I'll answer your ridiculous questions, though I suspect you'll simply continue to deny reality.
And where would this assumption you claim exists — without any citations, BTW — have come from?
You're asking where stereotypes come from? That's certainly not so simple. Gangs used to be predominately white, after all. Not just any white people, of course, but white immigrants. Immigrants who suffered from discrimination and abuse simply because of their national origin. Remember "No Irish need apply"? Many researches believe gangs are mostly an immigrant problem and that long-standing black and latino gangs are a symptom of ongoing racism. (It's a lot harder to tell that a second generation Irish teen is Irish than it is to tell a 10th generation hispanic teen is hispanic.)
Why do they form? That's pretty simple. When you're pushed out of the economy (as is the case for white immigrant gangs, and well as other gangs today) underground economies are created out of necessity. When you can expect not protection, but abuse, from the police, it's only natural that alternative forms of protection come in to being. Gangs meet these needs rather well, providing resources and protection to their communities.
Allow these disadvantaged communities access to the larger economy and offer real protection by police and government and you'll see the need for gangs disappear, just like Irish and Italian communities before them.
Until you can explain, why the same "historical inertia and ongoing racism" — whether they actually even exist or not — do not cause Asians
There are dramatically different stereotypes associated with Asians -- most of them exemplifying positive traits. The most popular? They're good at math, they work relentlessly, and they're terrible drivers. Consequently, they're not as subject to things like police harassment as black and hispanic people, who are considered, by default, to be criminals because of absurd racial stereotypes. They're expected to perform well at many work-related tasks simply because they're Asian, where black and hispanic people are assumed to be lazy.
That doesn't mean those positive stereotypes aren't harmful -- all stereotypes are harmful. The point is that they face fewer challenges that black and hispanic people when it comes to issues that lead to financial success.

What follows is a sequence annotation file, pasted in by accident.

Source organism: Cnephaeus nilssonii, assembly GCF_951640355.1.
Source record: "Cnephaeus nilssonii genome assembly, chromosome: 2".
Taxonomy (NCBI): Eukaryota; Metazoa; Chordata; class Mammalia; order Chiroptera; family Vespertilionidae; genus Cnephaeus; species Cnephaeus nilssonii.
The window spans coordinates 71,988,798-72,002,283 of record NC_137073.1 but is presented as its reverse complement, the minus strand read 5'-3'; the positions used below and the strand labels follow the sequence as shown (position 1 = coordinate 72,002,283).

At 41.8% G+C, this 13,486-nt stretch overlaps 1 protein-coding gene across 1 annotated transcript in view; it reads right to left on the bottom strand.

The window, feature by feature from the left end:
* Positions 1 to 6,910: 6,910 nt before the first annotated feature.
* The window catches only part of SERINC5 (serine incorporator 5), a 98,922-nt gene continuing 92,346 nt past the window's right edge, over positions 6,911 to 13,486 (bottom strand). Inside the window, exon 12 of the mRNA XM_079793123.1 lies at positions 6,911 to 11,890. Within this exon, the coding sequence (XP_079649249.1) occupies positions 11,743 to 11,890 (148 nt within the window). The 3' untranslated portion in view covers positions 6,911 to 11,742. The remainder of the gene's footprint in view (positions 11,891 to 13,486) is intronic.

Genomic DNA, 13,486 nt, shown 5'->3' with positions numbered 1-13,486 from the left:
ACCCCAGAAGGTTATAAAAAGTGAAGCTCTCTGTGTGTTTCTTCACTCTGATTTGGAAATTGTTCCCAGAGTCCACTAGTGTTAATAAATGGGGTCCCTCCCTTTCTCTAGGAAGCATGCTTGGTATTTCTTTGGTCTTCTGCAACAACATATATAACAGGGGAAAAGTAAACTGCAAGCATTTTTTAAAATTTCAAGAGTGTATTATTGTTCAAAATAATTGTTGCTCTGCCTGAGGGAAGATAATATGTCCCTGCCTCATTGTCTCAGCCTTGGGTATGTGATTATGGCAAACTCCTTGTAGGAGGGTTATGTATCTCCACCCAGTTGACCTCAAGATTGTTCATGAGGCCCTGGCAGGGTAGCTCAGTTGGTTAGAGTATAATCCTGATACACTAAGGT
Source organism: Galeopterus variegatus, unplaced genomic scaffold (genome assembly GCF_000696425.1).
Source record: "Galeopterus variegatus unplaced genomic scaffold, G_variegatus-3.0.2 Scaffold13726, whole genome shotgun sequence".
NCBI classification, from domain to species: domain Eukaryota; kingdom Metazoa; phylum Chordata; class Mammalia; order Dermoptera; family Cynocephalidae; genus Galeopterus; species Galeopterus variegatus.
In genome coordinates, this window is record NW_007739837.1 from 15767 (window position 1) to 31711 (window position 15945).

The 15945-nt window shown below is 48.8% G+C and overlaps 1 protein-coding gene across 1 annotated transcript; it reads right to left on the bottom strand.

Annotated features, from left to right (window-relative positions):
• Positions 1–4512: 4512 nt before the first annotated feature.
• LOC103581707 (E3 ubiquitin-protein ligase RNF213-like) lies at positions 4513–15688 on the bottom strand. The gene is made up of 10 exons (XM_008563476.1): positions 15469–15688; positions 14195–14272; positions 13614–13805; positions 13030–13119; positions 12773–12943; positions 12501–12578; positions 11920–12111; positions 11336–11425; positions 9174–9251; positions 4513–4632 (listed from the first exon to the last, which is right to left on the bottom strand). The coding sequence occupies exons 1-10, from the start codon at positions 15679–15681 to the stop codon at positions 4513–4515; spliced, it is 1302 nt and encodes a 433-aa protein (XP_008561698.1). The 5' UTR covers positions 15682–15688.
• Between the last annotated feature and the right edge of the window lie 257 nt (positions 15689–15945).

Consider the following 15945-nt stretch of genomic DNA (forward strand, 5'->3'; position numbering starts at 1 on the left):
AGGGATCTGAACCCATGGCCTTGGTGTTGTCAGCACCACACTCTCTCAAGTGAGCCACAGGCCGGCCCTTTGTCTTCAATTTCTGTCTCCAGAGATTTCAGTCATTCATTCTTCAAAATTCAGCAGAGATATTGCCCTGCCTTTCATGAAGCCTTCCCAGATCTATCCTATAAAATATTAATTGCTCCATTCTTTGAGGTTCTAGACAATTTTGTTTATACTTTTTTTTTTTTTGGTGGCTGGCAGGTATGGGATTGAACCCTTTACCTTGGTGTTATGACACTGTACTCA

Where did those stereotypes come from? Our perception of Asian schools and parents. We think that Asian schools are strict and disciplined, almost to the point of being abusive. We hold the same perception about Asian parents. I suspect this developed sometime after WWII when we started to take a greater interest in Asian cultures. Why math specifically? I'd put that on Korean immigrant children, who study math differently than we do here in, putting Korean immigrant students just a little bit ahead when they first arrive.
historical inertia and ongoing racism
Stereotypes are a form of racism. As for inertia, I'll blame confirmation bias. Not just in the case of Asians, but for other groups as well.
Please, explain, how a "racist cop" manage to distinguish between Black immigrant and Black native born.
That's laughably simple. Just listen to them.
Not that the cops are likely to do that. We get a new story every week of police abuse and unequal treatment of white vs black suspects. Mass shooter evades police before being caught? He's white, so they go out and buy him food from Burger King because he's a little hungry. Selling loose cigarettes on the corner? He's black, so choke him to death. Pregnant women dropping her kid off at school has a disagreement about parking with a fine upstanding white woman? She's black, so slam her face-down on the ground. All blacks are violent criminals in the minds of police.
Police have a long history of treating people of different races and national origins differently. You'll find that we'll see a dramatic change in black and latino stereotypes once police abuse becomes the exception, rather than the rule.